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Choosing a Newsreader
A "newsreader" is a program that reads the Usenet conferences. Well, all right, it doesn't read them. It presents them in an organized way so that you can read them. Any newsreader will let you choose what newsgroup to read and what messages to read. Many have other features.
There are several newsreaders to choose from. Your decision will depend on the kind of interface you have to the Net, and - to a lesser extent - on your own preferences.
If you are using SLIP or PPP, your newsreader can reside on your own system at home. If you have a Unix shell account, you will pick one of the newsreaders supported by the IO system itself.

Unix Newsreaders: rn, trn, strn, tin, and nn

In the time-honored Unix tradition of naming programs after famous letters of the alphabet, we present the Usenet newsreaders. If you have a "shell account" - that is, if your basic interface is the Unix prompt - you will use one of these to read your news.
You can also use pine (described above) from the Unix shell, and many people do find it convenient to use the same program for both mail and news!
You can start any Unix program just by typing its name. So, for instance, if you type trn, you'll be running the "trn" newsreader.
Stands for 'read news'. The grandaddy of them all, I still use it. Other users, enamored of their relentlessly featureful newsreaders shake their head sadly, as if I were pulling up in front of the office in a stagecoach. Why use it? It is somewhat faster, and considerably less likely to do something weird than the others. On the other hand, it has a fairly hostile interface that forces users to memorize lots of letters.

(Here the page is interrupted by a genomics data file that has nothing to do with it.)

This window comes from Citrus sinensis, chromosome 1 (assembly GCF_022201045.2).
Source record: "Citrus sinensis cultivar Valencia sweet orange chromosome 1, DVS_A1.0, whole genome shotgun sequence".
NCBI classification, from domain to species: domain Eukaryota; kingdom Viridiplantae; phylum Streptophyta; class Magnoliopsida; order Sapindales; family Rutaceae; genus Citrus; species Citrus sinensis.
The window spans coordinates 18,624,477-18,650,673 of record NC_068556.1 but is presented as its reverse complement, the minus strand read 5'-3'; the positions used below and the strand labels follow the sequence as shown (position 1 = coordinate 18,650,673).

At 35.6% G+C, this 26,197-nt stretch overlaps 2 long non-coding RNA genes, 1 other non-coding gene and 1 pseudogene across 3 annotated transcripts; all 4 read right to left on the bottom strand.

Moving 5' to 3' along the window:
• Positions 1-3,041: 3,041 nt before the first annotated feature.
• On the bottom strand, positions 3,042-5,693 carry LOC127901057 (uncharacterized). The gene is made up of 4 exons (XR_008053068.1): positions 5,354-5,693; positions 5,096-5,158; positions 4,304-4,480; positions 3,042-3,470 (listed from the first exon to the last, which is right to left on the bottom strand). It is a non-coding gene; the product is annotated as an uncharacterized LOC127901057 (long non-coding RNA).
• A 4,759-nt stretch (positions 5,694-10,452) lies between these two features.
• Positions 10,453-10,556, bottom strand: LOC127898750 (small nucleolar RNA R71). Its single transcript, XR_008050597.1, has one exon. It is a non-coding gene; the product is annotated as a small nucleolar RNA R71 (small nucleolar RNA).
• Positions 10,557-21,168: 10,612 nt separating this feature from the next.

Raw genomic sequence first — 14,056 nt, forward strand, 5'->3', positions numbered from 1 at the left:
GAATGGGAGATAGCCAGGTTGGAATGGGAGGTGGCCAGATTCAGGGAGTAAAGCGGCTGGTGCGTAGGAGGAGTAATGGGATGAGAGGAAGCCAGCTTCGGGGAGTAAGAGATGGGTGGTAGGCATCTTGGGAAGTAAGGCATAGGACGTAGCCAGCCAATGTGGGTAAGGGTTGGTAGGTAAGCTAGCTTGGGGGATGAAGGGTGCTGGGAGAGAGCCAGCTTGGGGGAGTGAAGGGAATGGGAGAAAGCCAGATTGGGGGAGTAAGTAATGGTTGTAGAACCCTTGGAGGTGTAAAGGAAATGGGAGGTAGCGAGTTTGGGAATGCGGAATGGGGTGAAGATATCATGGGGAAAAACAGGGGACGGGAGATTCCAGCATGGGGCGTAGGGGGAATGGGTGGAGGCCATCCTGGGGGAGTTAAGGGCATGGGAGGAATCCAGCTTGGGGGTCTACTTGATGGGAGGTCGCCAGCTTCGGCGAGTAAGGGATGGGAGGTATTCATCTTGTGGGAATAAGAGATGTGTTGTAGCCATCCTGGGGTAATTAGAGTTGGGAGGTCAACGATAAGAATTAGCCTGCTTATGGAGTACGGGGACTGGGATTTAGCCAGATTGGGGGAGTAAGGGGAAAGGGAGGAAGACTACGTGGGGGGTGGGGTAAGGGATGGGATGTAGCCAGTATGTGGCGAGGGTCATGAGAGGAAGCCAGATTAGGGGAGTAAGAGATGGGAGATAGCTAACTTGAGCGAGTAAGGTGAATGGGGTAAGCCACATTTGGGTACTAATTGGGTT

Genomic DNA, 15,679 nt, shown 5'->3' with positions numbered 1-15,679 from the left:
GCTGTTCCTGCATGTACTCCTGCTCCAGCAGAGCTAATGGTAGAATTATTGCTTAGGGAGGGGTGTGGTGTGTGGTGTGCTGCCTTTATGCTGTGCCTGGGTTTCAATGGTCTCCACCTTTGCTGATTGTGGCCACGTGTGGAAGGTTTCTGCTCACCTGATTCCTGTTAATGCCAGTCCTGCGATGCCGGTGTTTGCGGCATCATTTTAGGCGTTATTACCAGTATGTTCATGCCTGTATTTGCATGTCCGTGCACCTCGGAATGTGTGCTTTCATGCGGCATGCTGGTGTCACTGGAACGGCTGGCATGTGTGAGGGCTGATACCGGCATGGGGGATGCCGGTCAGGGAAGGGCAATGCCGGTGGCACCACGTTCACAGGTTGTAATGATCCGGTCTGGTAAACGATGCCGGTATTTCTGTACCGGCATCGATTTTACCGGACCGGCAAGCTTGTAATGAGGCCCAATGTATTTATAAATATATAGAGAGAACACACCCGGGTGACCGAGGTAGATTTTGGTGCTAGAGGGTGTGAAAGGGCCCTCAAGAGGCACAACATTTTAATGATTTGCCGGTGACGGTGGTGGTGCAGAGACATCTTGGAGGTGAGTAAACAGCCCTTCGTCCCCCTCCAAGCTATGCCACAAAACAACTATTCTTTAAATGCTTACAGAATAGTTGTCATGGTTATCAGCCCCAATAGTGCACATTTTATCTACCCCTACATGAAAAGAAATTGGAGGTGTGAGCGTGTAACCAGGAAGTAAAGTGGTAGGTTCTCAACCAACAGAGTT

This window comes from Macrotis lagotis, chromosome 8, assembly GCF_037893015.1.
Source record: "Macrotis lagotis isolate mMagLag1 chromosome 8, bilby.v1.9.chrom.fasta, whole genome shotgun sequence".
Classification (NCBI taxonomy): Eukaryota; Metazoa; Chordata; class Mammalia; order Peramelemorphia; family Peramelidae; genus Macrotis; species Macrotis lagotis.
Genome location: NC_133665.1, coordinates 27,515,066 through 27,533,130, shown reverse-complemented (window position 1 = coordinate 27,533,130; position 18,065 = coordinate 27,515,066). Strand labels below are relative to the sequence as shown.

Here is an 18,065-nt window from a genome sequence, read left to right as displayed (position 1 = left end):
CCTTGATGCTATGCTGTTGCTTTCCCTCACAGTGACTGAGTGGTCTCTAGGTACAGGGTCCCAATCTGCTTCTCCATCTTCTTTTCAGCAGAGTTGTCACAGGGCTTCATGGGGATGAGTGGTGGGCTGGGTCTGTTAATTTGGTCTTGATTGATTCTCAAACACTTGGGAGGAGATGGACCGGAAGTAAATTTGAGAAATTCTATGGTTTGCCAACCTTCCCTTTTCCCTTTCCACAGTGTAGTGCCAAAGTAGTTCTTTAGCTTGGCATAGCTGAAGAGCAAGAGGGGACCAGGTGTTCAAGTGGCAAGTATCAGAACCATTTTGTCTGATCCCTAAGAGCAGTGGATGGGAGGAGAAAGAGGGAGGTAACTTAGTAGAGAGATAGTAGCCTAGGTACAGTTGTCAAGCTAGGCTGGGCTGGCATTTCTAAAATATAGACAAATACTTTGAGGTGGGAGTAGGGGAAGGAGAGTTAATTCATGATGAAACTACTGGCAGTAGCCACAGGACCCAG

Stands for 'threaded read news'. Interface-wise, it's pretty much like rn, except it has more commands, and does this really cool thing where it shows you a map to the 'threads' of a discussion in the upper right corner.
The next level. Stands for 'scanning threaded read news program'. All the strn documentation is readable by running strn and typing the 'H' key, which enters the online documentation browser. If you really like man pages, do 'man trn' for info on features shared by trn and strn.
Stands for 'threaded interface to notes'. The winner in the user-interface department, it does threads (sort of) and is great at breaking down posts into subjects and letting you tackle one subject at a time. Ranks fairly high on my 'random weirdness' scale, however, as it is still going through fairly rapid change by its author.
Stands for 'no news' is good news. More of a religion than a newsreader, nn is based on the principle that the primary purpose of a newsreader is to get rid of news. Has a reasonably friendly interface. May do weird things, but its acolytes rigorously maintain a code of silence.

Last revised August 29, 2000